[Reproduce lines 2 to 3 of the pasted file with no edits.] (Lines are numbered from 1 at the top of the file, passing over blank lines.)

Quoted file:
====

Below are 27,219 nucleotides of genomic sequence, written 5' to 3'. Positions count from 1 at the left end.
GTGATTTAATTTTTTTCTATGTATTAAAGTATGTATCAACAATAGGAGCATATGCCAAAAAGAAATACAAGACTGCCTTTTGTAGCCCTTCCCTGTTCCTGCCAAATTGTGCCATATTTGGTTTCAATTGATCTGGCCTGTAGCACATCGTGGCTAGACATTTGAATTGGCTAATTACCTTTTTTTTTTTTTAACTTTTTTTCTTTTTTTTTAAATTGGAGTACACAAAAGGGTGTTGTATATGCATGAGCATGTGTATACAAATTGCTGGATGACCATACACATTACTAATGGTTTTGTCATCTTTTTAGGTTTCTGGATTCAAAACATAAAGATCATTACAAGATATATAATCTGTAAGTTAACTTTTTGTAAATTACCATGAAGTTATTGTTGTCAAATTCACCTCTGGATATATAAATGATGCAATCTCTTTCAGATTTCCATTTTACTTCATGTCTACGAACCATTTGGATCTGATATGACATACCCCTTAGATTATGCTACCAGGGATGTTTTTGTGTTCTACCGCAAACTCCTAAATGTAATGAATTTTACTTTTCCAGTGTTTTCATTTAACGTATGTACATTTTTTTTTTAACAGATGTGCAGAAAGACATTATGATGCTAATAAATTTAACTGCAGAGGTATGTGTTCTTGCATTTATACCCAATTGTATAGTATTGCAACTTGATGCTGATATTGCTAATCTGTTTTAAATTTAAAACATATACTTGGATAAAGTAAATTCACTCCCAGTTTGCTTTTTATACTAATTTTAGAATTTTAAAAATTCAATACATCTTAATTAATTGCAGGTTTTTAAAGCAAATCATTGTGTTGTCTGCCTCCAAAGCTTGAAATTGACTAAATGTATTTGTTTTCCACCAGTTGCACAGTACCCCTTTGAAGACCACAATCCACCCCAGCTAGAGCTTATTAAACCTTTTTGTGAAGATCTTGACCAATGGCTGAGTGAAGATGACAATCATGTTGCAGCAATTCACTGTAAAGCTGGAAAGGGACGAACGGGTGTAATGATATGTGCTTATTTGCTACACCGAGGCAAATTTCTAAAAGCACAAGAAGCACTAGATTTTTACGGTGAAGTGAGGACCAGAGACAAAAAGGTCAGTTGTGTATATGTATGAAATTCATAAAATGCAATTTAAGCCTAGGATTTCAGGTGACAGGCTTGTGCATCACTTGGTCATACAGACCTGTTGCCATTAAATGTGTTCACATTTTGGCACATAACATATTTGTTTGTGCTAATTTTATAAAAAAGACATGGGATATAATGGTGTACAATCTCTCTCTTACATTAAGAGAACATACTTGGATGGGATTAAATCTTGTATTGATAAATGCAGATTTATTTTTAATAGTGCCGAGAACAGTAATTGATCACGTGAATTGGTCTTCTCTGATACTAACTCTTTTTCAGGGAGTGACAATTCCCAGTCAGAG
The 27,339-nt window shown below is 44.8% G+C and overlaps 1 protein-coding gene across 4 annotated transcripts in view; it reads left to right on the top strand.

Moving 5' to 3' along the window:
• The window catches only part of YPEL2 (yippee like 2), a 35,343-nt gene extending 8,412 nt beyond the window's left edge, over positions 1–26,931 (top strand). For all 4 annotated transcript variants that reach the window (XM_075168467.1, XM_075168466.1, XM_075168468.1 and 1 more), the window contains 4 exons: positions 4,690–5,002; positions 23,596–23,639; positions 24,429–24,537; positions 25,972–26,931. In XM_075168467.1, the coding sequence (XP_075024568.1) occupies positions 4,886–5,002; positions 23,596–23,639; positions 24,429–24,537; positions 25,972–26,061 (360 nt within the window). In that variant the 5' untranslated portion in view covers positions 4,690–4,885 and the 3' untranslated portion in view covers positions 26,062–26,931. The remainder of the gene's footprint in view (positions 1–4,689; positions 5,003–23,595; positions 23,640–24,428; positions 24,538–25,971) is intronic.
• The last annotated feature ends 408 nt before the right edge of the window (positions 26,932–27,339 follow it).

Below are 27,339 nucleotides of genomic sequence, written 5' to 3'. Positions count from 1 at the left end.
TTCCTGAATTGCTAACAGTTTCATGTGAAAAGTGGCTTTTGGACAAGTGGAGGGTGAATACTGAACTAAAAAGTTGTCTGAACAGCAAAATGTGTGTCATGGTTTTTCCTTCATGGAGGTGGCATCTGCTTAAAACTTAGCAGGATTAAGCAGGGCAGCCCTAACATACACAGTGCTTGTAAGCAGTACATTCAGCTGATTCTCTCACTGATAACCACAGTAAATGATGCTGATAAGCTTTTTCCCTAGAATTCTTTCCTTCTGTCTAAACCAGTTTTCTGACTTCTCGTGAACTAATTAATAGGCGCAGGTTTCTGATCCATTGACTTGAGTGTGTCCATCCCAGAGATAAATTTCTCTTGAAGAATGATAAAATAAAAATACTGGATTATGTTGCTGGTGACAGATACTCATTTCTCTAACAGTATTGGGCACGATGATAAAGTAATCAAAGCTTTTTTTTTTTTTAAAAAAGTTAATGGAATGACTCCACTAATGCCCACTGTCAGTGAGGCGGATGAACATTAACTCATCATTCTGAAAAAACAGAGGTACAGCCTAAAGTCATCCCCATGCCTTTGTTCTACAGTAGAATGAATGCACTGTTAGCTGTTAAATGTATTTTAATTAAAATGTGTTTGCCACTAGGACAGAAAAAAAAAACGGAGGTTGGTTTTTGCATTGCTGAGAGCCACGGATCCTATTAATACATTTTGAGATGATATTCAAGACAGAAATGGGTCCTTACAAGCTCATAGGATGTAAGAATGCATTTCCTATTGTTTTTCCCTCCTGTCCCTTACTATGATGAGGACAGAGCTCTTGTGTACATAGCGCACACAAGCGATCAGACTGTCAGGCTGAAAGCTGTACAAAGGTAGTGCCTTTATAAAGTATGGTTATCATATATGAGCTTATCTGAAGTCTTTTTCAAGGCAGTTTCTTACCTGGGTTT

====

GTGATTTAATTTTTTTCTATGTATTAAAGTATGTATCAACAATAGGAGCATATGCCAAAAAGAAATACAAGACTGCCTTTTGTAGCCCTTCCCTGTTCCTGCCAAATTGTGCCATATTTGGTTTCAATTGATCTGGCCTGTAGCACATCGTGGCTAGACATTTGAATTGGCTAATTACCTTTTTTTTTTTTTAACTTTTTTTCTTTTTTTTTAAATTGGAGTACACAAAAGGGTGTTGTATATGCATGAGCATGTGTATACAAATTGCTGGATGACCATACACATTACTAATGGTTTTGTCATCTTTTTAGGTTTCTGGATTCAAAACATAAAGATCATTACAAGATATATAATCTGTAAGTTAACTTTTTGTAAATTACCATGAAGTTATTGTTGTCAAATTCACCTCTGGATATATAAATGATGCAATCTCTTTCAGATTTCCATTTTACTTCATGTCTACGAACCATTTGGATCTGATATGACATACCCCTTAGATTATGCTACCAGGGATGTTTTTGTGTTCTACCGCAAACTCCTAAATGTAATGAATTTTACTTTTCCAGTGTTTTCATTTAACGTATGTACATTTTTTTTTTAACAGATGTGCAGAAAGACATTATGATGCTAATAAATTTAACTGCAGAGGTATGTGTTCTTGCATTTATACCCAATTGTATAGTATTGCAACTTGATGCTGATATTGCTAATCTGTTTTAAATTTAAAACATATACTTGGATAAAGTAAATTCACTCCCAGTTTGCTTTTTATACTAATTTTAGAATTTTAAAAATTCAATACATCTTAATTAATTGCAGGTTTTTAAAGCAAATCATTGTGTTGTCTGCCTCCAAAGCTTGAAATTGACTAAATGTATTTGTTTTCCACCAGTTGCACAGTACCCCTTTGAAGACCACAATCCACCCCAGCTAGAGCTTATTAAACCTTTTTGTGAAGATCTTGACCAATGGCTGAGTGAAGATGACAATCATGTTGCAGCAATTCACTGTAAAGCTGGAAAGGGACGAACGGGTGTAATGATATGTGCTTATTTGCTACACCGAGGCAAATTTCTAAAAGCACAAGAAGCACTAGATTTTTACGGTGAAGTGAGGACCAGAGACAAAAAGGTCAGTTGTGTATATGTATGAAATTCATAAAATGCAATTTAAGCCTAGGATTTCAGGTGACAGGCTTGTGCATCACTTGGTCATACAGACCTGTTGCCATTAAATGTGTTCACATTTTGGCACATAACATATTTGTTTGTGCTAATTTTATAAAAAAGACATGGGATATAATGGTGTACAATCTCTCTCTTACATTAAGAGAACATACTTGGATGGGATTAAATCTTGTATTGATAAATGCAGATTTATTTTTAATAGTGCCGAGAACAGTAATTGATCACGTGAATTGGTCTTCTCTGATACTAACTCTTTTTCAGGGAGTGACAATTCCCAGTCAGAG
The 27,339-nt window shown below is 44.8% G+C and overlaps 1 protein-coding gene across 4 annotated transcripts in view; it reads left to right on the top strand.